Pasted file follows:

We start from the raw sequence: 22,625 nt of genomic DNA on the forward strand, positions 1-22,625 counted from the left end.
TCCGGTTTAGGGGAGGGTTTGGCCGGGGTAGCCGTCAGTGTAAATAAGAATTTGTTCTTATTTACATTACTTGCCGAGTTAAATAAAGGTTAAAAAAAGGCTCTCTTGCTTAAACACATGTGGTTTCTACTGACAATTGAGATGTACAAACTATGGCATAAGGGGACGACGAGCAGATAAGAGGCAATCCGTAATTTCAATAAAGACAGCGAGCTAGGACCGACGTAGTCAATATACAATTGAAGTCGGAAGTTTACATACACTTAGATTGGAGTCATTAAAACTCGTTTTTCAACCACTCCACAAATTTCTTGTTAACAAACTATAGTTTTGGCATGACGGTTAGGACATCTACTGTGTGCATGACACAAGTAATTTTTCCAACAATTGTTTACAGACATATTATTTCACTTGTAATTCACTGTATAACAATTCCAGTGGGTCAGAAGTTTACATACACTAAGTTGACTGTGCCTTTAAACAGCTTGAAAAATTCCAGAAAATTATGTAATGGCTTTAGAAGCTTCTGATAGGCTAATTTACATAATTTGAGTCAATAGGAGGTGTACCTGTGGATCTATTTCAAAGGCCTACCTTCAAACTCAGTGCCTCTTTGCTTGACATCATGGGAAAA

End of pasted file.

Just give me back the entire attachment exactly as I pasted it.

We start from the raw sequence: 22,625 nt of genomic DNA on the forward strand, positions 1-22,625 counted from the left end.
TCCGGTTTAGGGGAGGGTTTGGCCGGGGTAGCCGTCAGTGTAAATAAGAATTTGTTCTTATTTACATTACTTGCCGAGTTAAATAAAGGTTAAAAAAAGGCTCTCTTGCTTAAACACATGTGGTTTCTACTGACAATTGAGATGTACAAACTATGGCATAAGGGGACGACGAGCAGATAAGAGGCAATCCGTAATTTCAATAAAGACAGCGAGCTAGGACCGACGTAGTCAATATACAATTGAAGTCGGAAGTTTACATACACTTAGATTGGAGTCATTAAAACTCGTTTTTCAACCACTCCACAAATTTCTTGTTAACAAACTATAGTTTTGGCATGACGGTTAGGACATCTACTGTGTGCATGACACAAGTAATTTTTCCAACAATTGTTTACAGACATATTATTTCACTTGTAATTCACTGTATAACAATTCCAGTGGGTCAGAAGTTTACATACACTAAGTTGACTGTGCCTTTAAACAGCTTGAAAAATTCCAGAAAATTATGTAATGGCTTTAGAAGCTTCTGATAGGCTAATTTACATAATTTGAGTCAATAGGAGGTGTACCTGTGGATCTATTTCAAAGGCCTACCTTCAAACTCAGTGCCTCTTTGCTTGACATCATGGGAAAA